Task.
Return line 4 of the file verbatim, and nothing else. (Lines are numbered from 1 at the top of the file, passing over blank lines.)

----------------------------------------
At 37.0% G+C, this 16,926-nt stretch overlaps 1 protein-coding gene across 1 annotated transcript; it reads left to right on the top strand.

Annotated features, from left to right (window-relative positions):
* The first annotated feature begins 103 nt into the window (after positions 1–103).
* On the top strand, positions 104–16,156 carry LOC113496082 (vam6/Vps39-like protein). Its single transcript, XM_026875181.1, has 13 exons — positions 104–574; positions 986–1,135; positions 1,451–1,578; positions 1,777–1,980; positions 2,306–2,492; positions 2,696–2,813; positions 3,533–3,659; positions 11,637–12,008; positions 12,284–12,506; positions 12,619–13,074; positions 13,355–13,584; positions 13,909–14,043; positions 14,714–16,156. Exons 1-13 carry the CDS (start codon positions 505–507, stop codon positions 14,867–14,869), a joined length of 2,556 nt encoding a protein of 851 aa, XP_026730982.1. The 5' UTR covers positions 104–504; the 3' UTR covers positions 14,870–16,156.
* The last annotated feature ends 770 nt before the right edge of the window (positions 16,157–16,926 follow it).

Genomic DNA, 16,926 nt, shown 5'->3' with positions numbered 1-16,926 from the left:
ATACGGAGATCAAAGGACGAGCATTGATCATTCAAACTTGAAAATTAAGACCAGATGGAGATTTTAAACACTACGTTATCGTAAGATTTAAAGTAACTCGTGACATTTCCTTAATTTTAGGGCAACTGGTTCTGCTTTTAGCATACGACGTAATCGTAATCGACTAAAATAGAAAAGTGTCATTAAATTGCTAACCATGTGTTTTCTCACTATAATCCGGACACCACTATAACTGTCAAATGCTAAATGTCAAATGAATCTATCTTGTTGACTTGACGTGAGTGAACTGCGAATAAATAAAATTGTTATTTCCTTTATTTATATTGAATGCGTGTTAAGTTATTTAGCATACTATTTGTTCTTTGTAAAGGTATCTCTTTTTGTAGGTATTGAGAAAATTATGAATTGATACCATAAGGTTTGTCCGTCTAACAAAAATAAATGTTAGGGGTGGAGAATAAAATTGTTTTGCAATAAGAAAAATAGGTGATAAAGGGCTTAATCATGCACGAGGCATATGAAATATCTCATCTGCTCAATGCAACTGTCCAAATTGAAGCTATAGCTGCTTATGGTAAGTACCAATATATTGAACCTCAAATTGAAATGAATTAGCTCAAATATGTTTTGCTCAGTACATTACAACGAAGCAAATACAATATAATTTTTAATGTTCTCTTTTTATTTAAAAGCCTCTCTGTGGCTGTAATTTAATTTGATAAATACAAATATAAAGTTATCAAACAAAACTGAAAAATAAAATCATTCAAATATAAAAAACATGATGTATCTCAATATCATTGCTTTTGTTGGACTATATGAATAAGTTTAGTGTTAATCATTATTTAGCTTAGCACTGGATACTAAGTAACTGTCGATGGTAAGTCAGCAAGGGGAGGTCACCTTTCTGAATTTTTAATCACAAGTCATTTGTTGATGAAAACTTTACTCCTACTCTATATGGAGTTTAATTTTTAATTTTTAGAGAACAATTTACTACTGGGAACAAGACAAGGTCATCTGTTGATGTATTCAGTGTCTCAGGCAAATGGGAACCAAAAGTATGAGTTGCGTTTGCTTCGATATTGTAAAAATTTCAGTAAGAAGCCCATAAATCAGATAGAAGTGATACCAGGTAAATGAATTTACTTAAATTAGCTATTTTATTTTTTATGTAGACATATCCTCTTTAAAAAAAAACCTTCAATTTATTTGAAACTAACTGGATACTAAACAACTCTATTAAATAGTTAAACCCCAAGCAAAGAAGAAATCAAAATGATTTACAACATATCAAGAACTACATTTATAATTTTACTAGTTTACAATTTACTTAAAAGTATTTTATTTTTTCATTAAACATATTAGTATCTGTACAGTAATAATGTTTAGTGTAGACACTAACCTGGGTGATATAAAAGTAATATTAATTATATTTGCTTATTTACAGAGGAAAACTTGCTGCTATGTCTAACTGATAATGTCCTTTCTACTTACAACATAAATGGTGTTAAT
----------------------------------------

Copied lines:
* On the top strand, positions 104–16,156 carry LOC113496082 (vam6/Vps39-like protein). Its single transcript, XM_026875181.1, has 13 exons — positions 104–574; positions 986–1,135; positions 1,451–1,578; positions 1,777–1,980; positions 2,306–2,492; positions 2,696–2,813; positions 3,533–3,659; positions 11,637–12,008; positions 12,284–12,506; positions 12,619–13,074; positions 13,355–13,584; positions 13,909–14,043; positions 14,714–16,156. Exons 1-13 carry the CDS (start codon positions 505–507, stop codon positions 14,867–14,869), a joined length of 2,556 nt encoding a protein of 851 aa, XP_026730982.1. The 5' UTR covers positions 104–504; the 3' UTR covers positions 14,870–16,156.